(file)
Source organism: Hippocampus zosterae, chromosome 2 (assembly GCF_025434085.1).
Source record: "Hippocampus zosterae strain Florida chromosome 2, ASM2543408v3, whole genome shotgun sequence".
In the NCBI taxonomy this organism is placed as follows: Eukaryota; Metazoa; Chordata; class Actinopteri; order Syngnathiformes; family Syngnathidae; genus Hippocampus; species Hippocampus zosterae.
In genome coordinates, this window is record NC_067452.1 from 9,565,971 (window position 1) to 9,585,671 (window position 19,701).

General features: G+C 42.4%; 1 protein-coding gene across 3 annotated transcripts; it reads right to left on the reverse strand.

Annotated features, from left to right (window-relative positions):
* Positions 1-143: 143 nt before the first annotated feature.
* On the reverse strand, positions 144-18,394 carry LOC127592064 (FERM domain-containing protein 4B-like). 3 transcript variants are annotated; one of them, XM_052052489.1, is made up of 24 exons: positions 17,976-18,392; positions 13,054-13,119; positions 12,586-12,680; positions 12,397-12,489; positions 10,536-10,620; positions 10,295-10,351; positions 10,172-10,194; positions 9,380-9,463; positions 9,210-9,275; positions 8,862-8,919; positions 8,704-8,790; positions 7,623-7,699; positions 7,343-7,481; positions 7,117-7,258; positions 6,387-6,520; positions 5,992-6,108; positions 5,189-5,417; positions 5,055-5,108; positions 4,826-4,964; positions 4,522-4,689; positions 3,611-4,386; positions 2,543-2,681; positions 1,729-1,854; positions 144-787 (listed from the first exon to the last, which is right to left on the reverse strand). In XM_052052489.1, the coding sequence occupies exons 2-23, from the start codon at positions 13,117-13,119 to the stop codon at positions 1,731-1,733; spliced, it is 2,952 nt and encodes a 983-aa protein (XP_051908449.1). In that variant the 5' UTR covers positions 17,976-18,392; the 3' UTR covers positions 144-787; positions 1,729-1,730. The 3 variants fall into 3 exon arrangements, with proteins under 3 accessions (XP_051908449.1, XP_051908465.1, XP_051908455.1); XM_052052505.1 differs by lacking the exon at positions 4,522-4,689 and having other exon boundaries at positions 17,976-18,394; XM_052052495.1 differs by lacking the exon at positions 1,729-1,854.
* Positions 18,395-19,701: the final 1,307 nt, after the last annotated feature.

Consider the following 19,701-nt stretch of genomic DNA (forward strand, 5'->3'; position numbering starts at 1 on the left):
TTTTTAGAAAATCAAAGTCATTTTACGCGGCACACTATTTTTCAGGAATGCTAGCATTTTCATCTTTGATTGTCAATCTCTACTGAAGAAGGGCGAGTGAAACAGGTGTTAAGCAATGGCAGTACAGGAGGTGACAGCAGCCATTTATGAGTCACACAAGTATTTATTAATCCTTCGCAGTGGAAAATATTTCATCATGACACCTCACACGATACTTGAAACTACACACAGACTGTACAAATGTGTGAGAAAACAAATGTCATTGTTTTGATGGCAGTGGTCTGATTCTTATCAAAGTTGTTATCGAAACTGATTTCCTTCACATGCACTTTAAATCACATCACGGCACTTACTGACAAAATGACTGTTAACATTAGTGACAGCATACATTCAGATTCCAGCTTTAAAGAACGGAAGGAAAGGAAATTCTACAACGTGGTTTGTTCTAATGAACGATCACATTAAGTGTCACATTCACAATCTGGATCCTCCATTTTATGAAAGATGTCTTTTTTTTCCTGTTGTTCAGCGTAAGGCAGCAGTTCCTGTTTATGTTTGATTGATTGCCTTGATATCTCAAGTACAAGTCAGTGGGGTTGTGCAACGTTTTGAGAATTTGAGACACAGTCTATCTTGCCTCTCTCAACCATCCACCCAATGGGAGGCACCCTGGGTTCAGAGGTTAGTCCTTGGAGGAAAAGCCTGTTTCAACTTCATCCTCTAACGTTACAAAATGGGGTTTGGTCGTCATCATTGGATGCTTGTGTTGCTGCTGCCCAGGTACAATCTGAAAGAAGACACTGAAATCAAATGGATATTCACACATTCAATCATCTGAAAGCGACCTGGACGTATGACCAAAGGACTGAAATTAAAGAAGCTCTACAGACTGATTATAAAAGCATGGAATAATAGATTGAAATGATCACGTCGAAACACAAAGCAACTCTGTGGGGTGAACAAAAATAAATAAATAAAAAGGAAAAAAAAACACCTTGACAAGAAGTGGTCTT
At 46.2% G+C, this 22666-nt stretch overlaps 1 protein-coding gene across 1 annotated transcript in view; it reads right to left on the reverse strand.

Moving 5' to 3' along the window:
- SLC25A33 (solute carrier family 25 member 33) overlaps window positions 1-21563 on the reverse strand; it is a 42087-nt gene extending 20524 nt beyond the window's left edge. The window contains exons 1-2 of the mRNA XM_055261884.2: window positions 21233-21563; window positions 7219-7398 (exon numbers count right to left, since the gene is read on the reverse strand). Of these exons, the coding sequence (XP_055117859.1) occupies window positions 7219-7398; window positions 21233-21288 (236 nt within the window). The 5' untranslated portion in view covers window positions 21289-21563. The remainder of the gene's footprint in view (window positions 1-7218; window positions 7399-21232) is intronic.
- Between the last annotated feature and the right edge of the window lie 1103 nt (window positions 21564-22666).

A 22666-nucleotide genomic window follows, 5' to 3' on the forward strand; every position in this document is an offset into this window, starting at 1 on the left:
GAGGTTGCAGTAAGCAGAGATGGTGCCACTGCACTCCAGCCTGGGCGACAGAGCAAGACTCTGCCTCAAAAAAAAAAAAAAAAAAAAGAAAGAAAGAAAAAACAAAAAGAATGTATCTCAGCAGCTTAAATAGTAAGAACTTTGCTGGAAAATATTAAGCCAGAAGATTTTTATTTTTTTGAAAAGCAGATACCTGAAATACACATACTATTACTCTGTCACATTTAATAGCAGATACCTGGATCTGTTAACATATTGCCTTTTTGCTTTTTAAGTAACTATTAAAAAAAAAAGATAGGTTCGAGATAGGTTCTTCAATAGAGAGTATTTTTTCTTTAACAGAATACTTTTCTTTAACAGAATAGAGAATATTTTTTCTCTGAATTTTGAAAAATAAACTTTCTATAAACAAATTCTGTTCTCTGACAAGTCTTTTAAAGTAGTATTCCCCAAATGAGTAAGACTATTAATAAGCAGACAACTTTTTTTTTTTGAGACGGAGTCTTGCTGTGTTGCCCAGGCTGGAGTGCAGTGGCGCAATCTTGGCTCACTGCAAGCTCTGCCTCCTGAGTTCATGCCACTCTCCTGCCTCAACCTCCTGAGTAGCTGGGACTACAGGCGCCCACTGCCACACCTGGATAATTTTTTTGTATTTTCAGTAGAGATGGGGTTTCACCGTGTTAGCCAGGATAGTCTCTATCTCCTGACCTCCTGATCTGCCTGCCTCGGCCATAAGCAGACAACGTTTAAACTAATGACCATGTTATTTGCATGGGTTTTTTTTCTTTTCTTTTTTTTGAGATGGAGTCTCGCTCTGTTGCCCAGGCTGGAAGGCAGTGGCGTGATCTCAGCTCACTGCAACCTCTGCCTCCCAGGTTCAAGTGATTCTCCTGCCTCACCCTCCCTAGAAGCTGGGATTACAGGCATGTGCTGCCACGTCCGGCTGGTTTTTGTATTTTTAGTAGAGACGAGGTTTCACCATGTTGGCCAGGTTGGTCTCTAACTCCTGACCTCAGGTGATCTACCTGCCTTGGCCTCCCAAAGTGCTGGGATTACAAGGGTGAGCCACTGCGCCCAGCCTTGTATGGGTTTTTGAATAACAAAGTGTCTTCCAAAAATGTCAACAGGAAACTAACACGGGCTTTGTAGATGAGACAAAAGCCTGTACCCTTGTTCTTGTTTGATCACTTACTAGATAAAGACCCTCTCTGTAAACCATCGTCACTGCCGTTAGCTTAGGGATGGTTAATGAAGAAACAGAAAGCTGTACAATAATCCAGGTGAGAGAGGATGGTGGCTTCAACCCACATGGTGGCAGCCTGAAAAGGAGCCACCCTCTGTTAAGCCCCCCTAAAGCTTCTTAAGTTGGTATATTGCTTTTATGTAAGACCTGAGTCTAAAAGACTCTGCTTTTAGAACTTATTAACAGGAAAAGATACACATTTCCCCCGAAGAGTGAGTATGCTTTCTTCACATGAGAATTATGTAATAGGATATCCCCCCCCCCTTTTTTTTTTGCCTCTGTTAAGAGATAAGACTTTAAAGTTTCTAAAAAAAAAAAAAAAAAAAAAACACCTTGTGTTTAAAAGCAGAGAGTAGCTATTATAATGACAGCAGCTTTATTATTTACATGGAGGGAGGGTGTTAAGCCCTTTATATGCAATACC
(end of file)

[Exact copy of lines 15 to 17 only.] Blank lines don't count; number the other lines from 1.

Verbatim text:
- Between the last annotated feature and the right edge of the window lie 1103 nt (window positions 21564-22666).

A 22666-nucleotide genomic window follows, 5' to 3' on the forward strand; every position in this document is an offset into this window, starting at 1 on the left:
GAGGTTGCAGTAAGCAGAGATGGTGCCACTGCACTCCAGCCTGGGCGACAGAGCAAGACTCTGCCTCAAAAAAAAAAAAAAAAAAAAGAAAGAAAGAAAAAACAAAAAGAATGTATCTCAGCAGCTTAAATAGTAAGAACTTTGCTGGAAAATATTAAGCCAGAAGATTTTTATTTTTTTGAAAAGCAGATACCTGAAATACACATACTATTACTCTGTCACATTTAATAGCAGATACCTGGATCTGTTAACATATTGCCTTTTTGCTTTTTAAGTAACTATTAAAAAAAAAAGATAGGTTCGAGATAGGTTCTTCAATAGAGAGTATTTTTTCTTTAACAGAATACTTTTCTTTAACAGAATAGAGAATATTTTTTCTCTGAATTTTGAAAAATAAACTTTCTATAAACAAATTCTGTTCTCTGACAAGTCTTTTAAAGTAGTATTCCCCAAATGAGTAAGACTATTAATAAGCAGACAACTTTTTTTTTTTGAGACGGAGTCTTGCTGTGTTGCCCAGGCTGGAGTGCAGTGGCGCAATCTTGGCTCACTGCAAGCTCTGCCTCCTGAGTTCATGCCACTCTCCTGCCTCAACCTCCTGAGTAGCTGGGACTACAGGCGCCCACTGCCACACCTGGATAATTTTTTTGTATTTTCAGTAGAGATGGGGTTTCACCGTGTTAGCCAGGATAGTCTCTATCTCCTGACCTCCTGATCTGCCTGCCTCGGCCATAAGCAGACAACGTTTAAACTAATGACCATGTTATTTGCATGGGTTTTTTTTCTTTTCTTTTTTTTGAGATGGAGTCTCGCTCTGTTGCCCAGGCTGGAAGGCAGTGGCGTGATCTCAGCTCACTGCAACCTCTGCCTCCCAGGTTCAAGTGATTCTCCTGCCTCACCCTCCCTAGAAGCTGGGATTACAGGCATGTGCTGCCACGTCCGGCTGGTTTTTGTATTTTTAGTAGAGACGAGGTTTCACCATGTTGGCCAGGTTGGTCTCTAACTCCTGACCTCAGGTGATCTACCTGCCTTGGCCTCCCAAAGTGCTGGGATTACAAGGGTGAGCCACTGCGCCCAGCCTTGTATGGGTTTTTGAATAACAAAGTGTCTTCCAAAAATGTCAACAGGAAACTAACACGGGCTTTGTAGATGAGACAAAAGCCTGTACCCTTGTTCTTGTTTGATCACTTACTAGATAAAGACCCTCTCTGTAAACCATCGTCACTGCCGTTAGCTTAGGGATGGTTAATGAAGAAACAGAAAGCTGTACAATAATCCAGGTGAGAGAGGATGGTGGCTTCAACCCACATGGTGGCAGCCTGAAAAGGAGCCACCCTCTGTTAAGCCCCCCTAAAGCTTCTTAAGTTGGTATATTGCTTTTATGTAAGACCTGAGTCTAAAAGACTCTGCTTTTAGAACTTATTAACAGGAAAAGATACACATTTCCCCCGAAGAGTGAGTATGCTTTCTTCACATGAGAATTATGTAATAGGATATCCCCCCCCCCTTTTTTTTTTGCCTCTGTTAAGAGATAAGACTTTAAAGTTTCTAAAAAAAAAAAAAAAAAAAAAACACCTTGTGTTTAAAAGCAGAGAGTAGCTATTATAATGACAGCAGCTTTATTATTTACATGGAGGGAGGGTGTTAAGCCCTTTATATGCAATACC